1. About
  2. Âjagemô
  3. Artist Statement

Artist Statement

I used to make art out of a passion to tell a particular story, a long complicated story, years in the telling: about when Sheila was locked up, or when I worked at Woodlands, or those long, brutal arguments about porn. By 2009, I was working on an art-story about the dead bodies and political posturing of war. Then my young friend Tempest Grace Gale was murdered. Soon after another friend, Catherine White Holman, died in a plane crash. Then my girlfriend, Della, had a series of small strokes and a fall that fractured her back.

Funerals and medical tests were suddenly the order of the day. My time horizon shrunk down to today, do this day today to day to day. Working on my art, I couldn’t tell the war story anymore. Instead, it became all about what was in front of me: this piece of driftwood (drowned like Tempest was drowned); these wings (like Catherine falling from the sky); this broken hinge (like Della’s fractured spine).

This body of work is built of overlapping splinters of meaning: disability, the femme gaze, dead friends, racism, endless rain – all at once, as these things act on us all at once in our day to day lives. These layered meanings are reflected in the phrases spanning the edges of the panels – not defining a single piece or grouping, but opening questions and evoking alternate understandings of the series as a whole.

I was heavily influenced by the sculptures of Tempest Grace Gale. She made figures using junk collected from the same beaches, forests and recycling depot where I find my junk, which she combined with gleefully deconstructed dolls. Eventually I added wood carving to the mix of my media, and Della brought me Barbies from the recycling depot, which I dismembered and re-membered, as Tempest had done.

Barbie is excellent, because she is so ubiquitous and mundane. She is also in a constant state of normalized change: changing from one set of clothes to another is her central meaning. In these pieces, the transformation of her body instead of her clothes juxtaposes normalized change with deviant change. As humans, we are always transforming from state to state. Some transformations are socially constructed as unremarkable; others are seen as peculiar, disturbing, tragic. Everyone who lives long enough will become old: this change is considered natural. Everyone who lives long enough will become disabled (or disabled in a new way): this change is considered unnatural.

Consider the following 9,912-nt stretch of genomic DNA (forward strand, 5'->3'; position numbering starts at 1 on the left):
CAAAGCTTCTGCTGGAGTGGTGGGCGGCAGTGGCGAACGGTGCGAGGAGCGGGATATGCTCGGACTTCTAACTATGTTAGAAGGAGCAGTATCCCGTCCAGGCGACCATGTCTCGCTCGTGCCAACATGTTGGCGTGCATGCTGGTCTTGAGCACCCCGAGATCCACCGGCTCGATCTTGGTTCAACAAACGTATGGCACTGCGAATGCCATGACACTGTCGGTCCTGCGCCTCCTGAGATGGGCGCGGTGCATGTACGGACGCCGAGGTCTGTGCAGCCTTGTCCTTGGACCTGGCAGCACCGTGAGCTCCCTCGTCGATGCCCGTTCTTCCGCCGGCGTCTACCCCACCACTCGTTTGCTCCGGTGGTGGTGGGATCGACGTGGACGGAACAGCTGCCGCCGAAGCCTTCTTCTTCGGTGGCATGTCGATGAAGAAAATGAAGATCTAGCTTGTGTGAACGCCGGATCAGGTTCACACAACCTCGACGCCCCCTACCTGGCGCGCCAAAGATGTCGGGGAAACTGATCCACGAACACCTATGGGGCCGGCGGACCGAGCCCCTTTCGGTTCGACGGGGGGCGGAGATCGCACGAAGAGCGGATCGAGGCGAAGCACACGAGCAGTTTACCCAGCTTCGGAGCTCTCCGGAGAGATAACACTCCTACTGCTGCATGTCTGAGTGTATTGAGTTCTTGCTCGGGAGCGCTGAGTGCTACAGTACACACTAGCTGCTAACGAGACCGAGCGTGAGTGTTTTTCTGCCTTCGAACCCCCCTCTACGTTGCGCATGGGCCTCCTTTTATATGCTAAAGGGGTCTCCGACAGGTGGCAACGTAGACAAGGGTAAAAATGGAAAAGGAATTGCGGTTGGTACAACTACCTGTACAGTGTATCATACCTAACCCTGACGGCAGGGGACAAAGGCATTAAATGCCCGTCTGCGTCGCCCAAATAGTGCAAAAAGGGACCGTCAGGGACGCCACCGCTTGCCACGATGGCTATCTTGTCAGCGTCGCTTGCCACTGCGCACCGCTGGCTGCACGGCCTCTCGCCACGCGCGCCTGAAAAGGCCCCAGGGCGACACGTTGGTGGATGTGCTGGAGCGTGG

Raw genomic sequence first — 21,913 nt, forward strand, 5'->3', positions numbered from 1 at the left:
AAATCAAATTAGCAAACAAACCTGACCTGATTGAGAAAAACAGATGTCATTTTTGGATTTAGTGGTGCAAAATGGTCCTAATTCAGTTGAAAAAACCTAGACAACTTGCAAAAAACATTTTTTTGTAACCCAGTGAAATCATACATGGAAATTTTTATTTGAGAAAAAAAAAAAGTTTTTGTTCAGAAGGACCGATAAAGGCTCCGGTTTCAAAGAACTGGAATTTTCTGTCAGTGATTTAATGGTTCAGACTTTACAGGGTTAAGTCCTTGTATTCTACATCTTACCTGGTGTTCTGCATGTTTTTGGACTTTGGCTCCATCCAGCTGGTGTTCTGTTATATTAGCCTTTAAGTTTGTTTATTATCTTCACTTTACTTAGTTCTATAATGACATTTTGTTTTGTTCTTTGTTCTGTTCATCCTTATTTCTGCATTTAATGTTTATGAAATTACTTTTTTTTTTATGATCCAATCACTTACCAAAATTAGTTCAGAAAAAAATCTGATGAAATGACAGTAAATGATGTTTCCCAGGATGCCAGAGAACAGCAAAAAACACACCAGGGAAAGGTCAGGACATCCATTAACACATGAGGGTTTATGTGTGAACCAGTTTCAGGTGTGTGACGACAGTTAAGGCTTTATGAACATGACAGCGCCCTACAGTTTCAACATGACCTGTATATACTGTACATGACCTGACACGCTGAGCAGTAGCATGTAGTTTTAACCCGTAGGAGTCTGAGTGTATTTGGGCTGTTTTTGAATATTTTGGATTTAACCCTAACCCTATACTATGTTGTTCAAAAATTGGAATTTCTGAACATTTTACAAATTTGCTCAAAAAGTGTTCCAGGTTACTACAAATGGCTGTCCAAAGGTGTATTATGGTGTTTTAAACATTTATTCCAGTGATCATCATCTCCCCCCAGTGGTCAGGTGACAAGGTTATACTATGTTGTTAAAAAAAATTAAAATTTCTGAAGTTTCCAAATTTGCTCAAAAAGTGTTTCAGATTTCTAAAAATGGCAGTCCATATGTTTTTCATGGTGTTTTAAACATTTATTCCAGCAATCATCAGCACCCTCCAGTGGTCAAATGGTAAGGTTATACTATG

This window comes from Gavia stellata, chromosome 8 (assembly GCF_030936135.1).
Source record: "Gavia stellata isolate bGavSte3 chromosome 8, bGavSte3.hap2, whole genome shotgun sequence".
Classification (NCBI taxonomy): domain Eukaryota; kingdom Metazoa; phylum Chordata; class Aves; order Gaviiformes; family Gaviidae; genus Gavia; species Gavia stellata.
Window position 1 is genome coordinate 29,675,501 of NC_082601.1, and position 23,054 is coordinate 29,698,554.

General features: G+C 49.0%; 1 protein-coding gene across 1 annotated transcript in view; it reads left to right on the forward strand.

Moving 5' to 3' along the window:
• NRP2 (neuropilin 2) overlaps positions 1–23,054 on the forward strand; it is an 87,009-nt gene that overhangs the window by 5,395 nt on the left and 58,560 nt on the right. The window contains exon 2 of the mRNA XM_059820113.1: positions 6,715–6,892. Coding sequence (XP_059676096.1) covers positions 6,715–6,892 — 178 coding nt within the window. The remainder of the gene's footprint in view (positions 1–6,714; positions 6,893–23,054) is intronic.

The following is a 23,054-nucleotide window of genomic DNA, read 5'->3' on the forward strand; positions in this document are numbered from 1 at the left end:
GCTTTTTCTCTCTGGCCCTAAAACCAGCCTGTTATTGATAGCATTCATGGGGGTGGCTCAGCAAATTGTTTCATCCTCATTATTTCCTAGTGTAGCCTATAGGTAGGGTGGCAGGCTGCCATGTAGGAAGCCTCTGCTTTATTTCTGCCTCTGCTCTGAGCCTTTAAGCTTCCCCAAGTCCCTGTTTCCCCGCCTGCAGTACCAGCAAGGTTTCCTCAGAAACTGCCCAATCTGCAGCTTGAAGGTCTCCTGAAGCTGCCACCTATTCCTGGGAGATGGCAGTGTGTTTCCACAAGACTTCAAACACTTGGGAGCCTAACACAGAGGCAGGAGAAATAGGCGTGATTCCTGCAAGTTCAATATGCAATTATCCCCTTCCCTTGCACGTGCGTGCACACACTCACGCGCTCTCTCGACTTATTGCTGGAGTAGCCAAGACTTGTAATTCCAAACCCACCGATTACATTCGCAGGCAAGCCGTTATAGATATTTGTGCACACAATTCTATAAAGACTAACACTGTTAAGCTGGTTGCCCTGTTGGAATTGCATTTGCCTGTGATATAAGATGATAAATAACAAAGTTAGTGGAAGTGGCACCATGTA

In Western culture, disability is not accepted as a normal part of life. Society does not expect it, build around it, or embrace it within our daily lives. The unexpected construction of these figures questions the way society frames disability as a fracturing of ordinary life, rather than as an altogether ordinary part of it.

When an artist makes a figure, it’s never just a figure. Social meanings have been attached to our bodies so firmly, so relentlessly, over such a span of history that we mistake these socio-political constructs for immutable reality. We don’t see bodies, we see moral imperatives: disability is tragedy, race is biology, and our rowdy genders are made to march in binary formation.

These figures are awkward and fit together from broken parts, not because we (we people, we strange, ordinary people whose bodies defy the default) are broken, but because we are human – and the human condition is awkward, contradictory, stitched together from disparate pieces. The figures also reflect power and beauty, not because we have transcended our pain, or in any final way freed ourselves, but because we have strength, grace and wonder, inseparable from our grief, confusion and anger.